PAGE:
By nature, human beings are social creatures. Yet, as we age, personal dynamics and lifestyles change, which can result in loneliness and isolation. With older adults increasingly moving into senior living or retirement communities, researchers at University of California San Diego School of Medicine sought to identify the common characteristics of residents who feel lonely in these environments.
“Loneliness rivals smoking and obesity in its impact on shortening longevity,” said senior author Dilip V. Jeste, MD, senior associate dean for the Center of Healthy Aging and Distinguished Professor of Psychiatry and Neurosciences at UC San Diego School of Medicine. “It is a growing public health concern, and it’s important that we identify the underlying causes of loneliness from the seniors’ own perspectives so we can help resolve it and improve the overall health, well-being and longevity of our aging population.”
Jeste noted that there are few published qualitative studies about loneliness among older adults in the independent living sector of senior housing communities, where shared common areas, planned social outings and communal activities are intended to promote socialization and reduce isolation. “So why are many older adults living in this type of housing still experiencing strong feelings of loneliness?” asked Jeste.
The new study, published online in the January 10, 2020 issue of Aging and Mental Health, found that people’s experience of living with loneliness is shaped by a number of personal and environmental factors.
Researchers conducted one-and-a-half-hour individual interviews of 30 adults ages 67 to 92, part of an overall study evaluating the physical, mental and cognitive functions of 100 older adults living in the independent living sector of a senior housing community in San Diego.
In this communal setting, 85 percent of the residents reported moderate to severe levels of loneliness. “Loneliness is subjective,” said Jeste. “Different people feel lonely for different reasons despite having opportunities and resources for socialization. This is not a one size fits all topic.”
Three main themes emerged from the study:
- Age-associated losses and inadequate social skills were considered to be primary risk factors for loneliness. “Some residents talked about the loss of spouses, siblings and friends as the cause of their loneliness. Others mentioned how making new friends in a senior community cannot replace deceased friends they grew up with,” said first author Alejandra Paredes, PhD, a research fellow in the Department of Psychiatry at UC San Diego School of Medicine.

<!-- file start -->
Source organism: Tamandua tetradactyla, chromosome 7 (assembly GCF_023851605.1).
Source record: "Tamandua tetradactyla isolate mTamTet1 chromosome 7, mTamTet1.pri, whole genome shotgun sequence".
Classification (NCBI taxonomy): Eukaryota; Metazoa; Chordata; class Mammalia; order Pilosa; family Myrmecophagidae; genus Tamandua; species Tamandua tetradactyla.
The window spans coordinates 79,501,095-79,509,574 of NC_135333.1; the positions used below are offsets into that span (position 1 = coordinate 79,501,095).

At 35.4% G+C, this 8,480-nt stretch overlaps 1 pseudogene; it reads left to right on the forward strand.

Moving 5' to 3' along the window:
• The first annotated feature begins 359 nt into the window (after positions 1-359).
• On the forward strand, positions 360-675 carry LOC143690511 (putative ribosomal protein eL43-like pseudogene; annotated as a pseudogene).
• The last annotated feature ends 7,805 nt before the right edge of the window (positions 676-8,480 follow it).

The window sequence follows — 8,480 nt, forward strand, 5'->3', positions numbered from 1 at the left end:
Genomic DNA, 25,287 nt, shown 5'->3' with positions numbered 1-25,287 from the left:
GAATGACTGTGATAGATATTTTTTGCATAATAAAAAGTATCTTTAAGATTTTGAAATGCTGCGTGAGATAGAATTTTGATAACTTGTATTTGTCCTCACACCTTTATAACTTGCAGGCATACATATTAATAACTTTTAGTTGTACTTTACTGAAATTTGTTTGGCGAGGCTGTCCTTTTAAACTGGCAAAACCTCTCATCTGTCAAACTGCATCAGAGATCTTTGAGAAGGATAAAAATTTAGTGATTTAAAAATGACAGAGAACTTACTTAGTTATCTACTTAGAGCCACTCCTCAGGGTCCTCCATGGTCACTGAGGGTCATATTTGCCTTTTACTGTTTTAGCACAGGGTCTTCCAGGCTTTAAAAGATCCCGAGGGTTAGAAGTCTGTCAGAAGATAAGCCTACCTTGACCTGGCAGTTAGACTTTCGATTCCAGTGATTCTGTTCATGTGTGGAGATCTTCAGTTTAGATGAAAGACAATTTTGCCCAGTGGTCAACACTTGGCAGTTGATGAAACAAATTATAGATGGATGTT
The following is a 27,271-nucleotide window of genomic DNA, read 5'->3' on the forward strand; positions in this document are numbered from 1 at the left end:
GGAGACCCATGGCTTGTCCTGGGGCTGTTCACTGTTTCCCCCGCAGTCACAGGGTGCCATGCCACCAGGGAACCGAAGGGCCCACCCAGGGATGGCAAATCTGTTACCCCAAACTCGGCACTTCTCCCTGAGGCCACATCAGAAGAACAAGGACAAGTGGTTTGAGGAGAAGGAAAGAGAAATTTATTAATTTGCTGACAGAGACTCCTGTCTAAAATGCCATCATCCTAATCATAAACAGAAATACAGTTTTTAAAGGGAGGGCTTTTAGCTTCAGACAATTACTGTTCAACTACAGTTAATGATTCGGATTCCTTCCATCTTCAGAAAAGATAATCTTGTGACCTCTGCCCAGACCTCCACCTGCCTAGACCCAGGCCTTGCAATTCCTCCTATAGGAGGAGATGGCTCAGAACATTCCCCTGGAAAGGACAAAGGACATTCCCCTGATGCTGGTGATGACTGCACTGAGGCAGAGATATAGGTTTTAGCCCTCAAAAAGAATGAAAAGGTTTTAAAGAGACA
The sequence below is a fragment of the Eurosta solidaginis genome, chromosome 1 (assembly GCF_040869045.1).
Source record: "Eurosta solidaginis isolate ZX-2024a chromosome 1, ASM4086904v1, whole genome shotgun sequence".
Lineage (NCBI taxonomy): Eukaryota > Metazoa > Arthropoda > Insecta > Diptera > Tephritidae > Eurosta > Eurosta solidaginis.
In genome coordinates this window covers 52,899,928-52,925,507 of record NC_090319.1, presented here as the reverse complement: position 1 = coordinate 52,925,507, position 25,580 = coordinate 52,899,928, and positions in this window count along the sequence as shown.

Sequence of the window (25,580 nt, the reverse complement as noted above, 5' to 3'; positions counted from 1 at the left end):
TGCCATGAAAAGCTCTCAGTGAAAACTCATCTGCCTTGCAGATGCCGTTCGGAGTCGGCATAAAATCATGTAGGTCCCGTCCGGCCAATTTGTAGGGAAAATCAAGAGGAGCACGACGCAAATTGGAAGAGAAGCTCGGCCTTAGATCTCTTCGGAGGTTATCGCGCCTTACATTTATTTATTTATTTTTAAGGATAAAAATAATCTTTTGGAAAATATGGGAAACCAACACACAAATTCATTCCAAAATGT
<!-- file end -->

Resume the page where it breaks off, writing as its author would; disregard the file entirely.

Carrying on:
- The feeling of loneliness was frequently associated with a lack of purpose in life. “We heard powerful comments like, ‘It’s kind of gray and incarcerating,’” said Jeste. “Others expressed a sense of ‘not being attached, not having very much meaning and not feeling very hopeful’ or ‘being lost and not having control.’”
- The research team also found that wisdom, including compassion, seemed to be a factor that prevented loneliness. “One participant spoke of a technique she had used for years, saying ‘if you're feeling lonely, then go out and do something for somebody else.’ That's proactive,” said Jeste. Other protective factors were acceptance of aging and comfort with being alone. “One resident told us, ‘I’ve accepted the aging process. I’m not afraid of it. I used to climb mountains. I want to keep moving, even if I have to crawl. I have to be realistic about getting older, but I consider and accept life as a transition,’” Jeste noted. “Another resident responded, ‘I may feel alone, but that doesn't mean I’m lonely. I'm proud I can live by myself.’”
According to the National Center for Health Statistics, by 2029, more than 20 percent of the United States population will be over the age of 65. “It is paramount that we address the well-being of our seniors — they are friends, parents and grandparents of the younger generations,” said Jeste. “Our study is relevant to better understand loneliness within senior housing and other settings to so we can develop effective interventions.”
Co-authors include: Ellen Lee, Lisa Chik, Saumya Gupta, Barton Palmer, Lawrence Palinkas, all at UC San Diego; and Ho-Cheol Kim, IBM Research-Almaden.
Funding for this research came, in part, from the NARSAD Young Investigator grant from the Brain and Behavior Research Foundation, the National Institute of Mental Health (NIMH T32 Geriatric Mental Health Program MH019934 and R01MH094151-01), the Stein Institute for Research on Aging and the IBM Research AI through the AI Horizons Network.
Behavioral & Mental Health Care Senior Medicine